When it comes to B2B social media marketing and what’s considered a success, most people in the field of B2B sales are unlikely to give it any praise. In most cases if you were to ask a B2B company what they thought of the whole process of social media and lead generation, they’ll laugh and say its non-existent (do you have any source or website for this?). I’m going to take a wild bet here and say that they’re social strategy sucks.
Whilst everyone else gives their social strategy the time off, you can be sitting down and getting hyper focused with your approach. Besides if everyone else has a lack of adoption of B2B social strategies that means there’s less clutter out there to try and get over. It’s a win-win situation and all for you.
So firstly we need to get an idea of what the mindset is of someone who is tasked with a B2B social strategy. They’ve probably been told that social will be considered a success when it becomes a viable lead generation tool, one that brings in something more than followers and Likes. So with this mindset the B2B marketer (who in most cases is a member of the sales team and is tasked with dedicating a couple of hours per week on social) then goes about promoting the company and most importantly promoting the products that you offer with an added reminder as to why they’re the best at it.
This style of social strategy is destined to fail, a very slow and long winded failure. All you need is to flip the switch on one or two aspects of your strategy and the difference will be visible right away.
1. Designate Someone:
You should have someone specifically working on the social strategy, it’s not just about a simple update or share of a company topic, it’s about communicating throughout the web (which is huge by the way) to your audience in the hope they become customers.
When you’ve got the social strategy handled by someone else who’s got a whole host of other things on their plate it’s unlikely they will give social the focus and attention it deserves. Make sure that someone who is designated to the role already has some understanding of your company. Social media should be used as a medium for communications with prospective customers therefore response to key traffic/audience will need to be efficient and quick – there’s rarely enough time out there to be able to go and ask around what the right answer to a question might be.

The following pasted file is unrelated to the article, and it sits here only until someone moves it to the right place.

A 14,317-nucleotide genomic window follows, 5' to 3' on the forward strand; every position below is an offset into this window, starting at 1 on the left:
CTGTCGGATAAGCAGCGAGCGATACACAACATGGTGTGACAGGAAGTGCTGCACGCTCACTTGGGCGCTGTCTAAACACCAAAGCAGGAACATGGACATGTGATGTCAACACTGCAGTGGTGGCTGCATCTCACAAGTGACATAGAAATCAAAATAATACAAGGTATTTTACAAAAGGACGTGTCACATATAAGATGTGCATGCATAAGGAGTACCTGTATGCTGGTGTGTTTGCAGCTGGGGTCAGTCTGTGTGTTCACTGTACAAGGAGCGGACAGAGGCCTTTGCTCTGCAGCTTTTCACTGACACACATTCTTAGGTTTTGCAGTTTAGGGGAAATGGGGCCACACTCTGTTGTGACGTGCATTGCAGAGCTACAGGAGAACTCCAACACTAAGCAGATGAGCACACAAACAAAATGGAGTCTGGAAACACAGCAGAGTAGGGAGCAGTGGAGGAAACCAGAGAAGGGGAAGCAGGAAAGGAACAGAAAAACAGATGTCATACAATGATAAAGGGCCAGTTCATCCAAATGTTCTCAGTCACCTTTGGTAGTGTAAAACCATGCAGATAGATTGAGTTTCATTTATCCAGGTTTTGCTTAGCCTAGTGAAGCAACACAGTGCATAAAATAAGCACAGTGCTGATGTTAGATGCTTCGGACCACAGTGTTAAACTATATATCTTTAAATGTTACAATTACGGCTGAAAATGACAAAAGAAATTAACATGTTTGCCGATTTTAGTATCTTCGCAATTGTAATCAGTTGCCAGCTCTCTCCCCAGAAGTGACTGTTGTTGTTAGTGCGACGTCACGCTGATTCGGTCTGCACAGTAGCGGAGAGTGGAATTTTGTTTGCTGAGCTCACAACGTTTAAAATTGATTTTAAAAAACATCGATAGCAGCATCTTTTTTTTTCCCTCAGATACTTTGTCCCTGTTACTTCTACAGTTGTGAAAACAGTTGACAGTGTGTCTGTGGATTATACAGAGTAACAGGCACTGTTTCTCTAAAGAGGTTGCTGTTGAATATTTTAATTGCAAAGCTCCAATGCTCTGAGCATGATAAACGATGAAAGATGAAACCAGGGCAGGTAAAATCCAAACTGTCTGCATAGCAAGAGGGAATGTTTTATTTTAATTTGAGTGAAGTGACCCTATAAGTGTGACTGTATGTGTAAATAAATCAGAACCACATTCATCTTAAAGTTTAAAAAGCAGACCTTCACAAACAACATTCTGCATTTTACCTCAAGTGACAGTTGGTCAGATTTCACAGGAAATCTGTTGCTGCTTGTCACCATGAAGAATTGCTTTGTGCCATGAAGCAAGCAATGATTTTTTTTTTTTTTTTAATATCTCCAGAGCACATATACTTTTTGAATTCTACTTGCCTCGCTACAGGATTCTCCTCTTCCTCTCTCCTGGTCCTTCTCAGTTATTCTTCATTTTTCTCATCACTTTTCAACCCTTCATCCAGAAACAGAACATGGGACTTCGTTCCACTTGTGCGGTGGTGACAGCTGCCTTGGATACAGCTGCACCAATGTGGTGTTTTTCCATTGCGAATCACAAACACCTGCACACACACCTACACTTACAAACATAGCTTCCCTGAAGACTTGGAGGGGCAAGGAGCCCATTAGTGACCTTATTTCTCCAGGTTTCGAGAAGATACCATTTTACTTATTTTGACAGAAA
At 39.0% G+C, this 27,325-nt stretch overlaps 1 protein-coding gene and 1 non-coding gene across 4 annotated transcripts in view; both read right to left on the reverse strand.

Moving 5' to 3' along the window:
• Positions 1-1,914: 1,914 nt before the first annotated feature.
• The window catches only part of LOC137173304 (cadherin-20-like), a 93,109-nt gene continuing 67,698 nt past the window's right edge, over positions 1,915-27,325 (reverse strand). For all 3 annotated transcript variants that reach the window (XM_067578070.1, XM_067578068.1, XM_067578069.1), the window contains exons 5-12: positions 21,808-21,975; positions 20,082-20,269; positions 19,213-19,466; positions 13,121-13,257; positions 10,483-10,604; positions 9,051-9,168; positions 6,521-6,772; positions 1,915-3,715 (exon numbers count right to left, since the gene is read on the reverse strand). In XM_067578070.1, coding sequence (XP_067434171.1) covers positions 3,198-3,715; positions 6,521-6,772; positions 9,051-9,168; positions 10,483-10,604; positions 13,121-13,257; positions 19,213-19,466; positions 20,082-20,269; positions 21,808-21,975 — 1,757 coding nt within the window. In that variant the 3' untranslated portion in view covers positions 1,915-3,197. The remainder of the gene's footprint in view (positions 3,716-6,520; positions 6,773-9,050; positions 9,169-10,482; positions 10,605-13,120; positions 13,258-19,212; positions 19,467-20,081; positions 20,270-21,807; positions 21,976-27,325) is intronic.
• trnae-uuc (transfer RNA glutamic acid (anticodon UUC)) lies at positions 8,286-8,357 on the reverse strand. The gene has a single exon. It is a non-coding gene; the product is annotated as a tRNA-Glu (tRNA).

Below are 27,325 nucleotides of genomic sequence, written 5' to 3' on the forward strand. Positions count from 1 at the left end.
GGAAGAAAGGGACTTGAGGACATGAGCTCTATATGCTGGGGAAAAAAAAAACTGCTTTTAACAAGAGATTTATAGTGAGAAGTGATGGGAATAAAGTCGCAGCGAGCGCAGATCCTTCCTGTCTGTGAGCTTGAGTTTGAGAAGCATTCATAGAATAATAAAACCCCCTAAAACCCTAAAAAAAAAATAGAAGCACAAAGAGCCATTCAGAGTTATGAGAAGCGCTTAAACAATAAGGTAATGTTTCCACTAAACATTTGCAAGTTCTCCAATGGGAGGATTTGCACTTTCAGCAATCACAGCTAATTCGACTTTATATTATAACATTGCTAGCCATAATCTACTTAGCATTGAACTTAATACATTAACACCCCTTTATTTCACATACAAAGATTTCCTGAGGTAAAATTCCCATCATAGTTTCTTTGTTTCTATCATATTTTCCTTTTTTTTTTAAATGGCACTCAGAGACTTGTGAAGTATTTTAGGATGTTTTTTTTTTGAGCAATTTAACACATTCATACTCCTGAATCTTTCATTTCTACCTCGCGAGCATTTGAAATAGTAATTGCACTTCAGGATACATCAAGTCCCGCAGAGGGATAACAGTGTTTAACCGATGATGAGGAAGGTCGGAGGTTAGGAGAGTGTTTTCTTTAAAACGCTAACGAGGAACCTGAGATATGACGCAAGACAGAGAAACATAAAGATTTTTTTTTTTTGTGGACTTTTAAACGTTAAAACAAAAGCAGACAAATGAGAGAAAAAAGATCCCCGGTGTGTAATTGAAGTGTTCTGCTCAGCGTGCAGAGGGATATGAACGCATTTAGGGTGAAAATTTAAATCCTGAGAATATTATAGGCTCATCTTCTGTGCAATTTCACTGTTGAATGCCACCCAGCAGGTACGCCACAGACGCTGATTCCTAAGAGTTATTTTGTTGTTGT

2. Content Strategy:
Run a keyword research, compile your findings of successful articles that rank well and see how you can add to their content. This will ensure you have an understanding of the content out there and will push you to create your own content strategy.
By taking time to check your metrics and look deeply into who your followers are you’ll be able to see what content is loved and what doesn’t work so well. The end game here is for you to create exceptionally educational content that helps and guides your audience – become a thought leader in the industry and instantly you’ve got leads – people love to follow the best and smartest in their industry.
Content strategy takes away a lot of trial and error but it helps if you start by looking at who the key influencers in your industry are and what they are working on or writing, and if you can get their input, do it!
Realistically a content strategy is all about knowing what’s coming up, having it all done in good time and being able to build hype, maintain the hype and follow it up with something else from analyzing the data.
3. Give it Time
This is the most crucial aspect of any social strategy. For many companies the seniors just want business and that means leads and sales being a numbers game, managers know that if X calls are made today then the % chance of a lead coming in increases. With social being hard to track and monitor it begins to fall down the rankings for lead generation.
Given time though, most decent social and content strategies can and do begin to work incredibly well. However it’s a case of testing and learning constantly before a single effective and efficient strategy is found.
Most B2B managers need to take a step back and give the social strategy time to see fruition; otherwise their lack of patience will just turn the social strategy into another wasted opportunity. Social is a long term investment so long as the investment is made into the right areas of social.
About the Author:
Marius Fermi is the Co-Founder of Red Giant Digital a creative digital marketing shop. He’s crafted his art and gone from strength to strength when it comes to digital marketing with experience coming from B2B companies and some some B2C projects.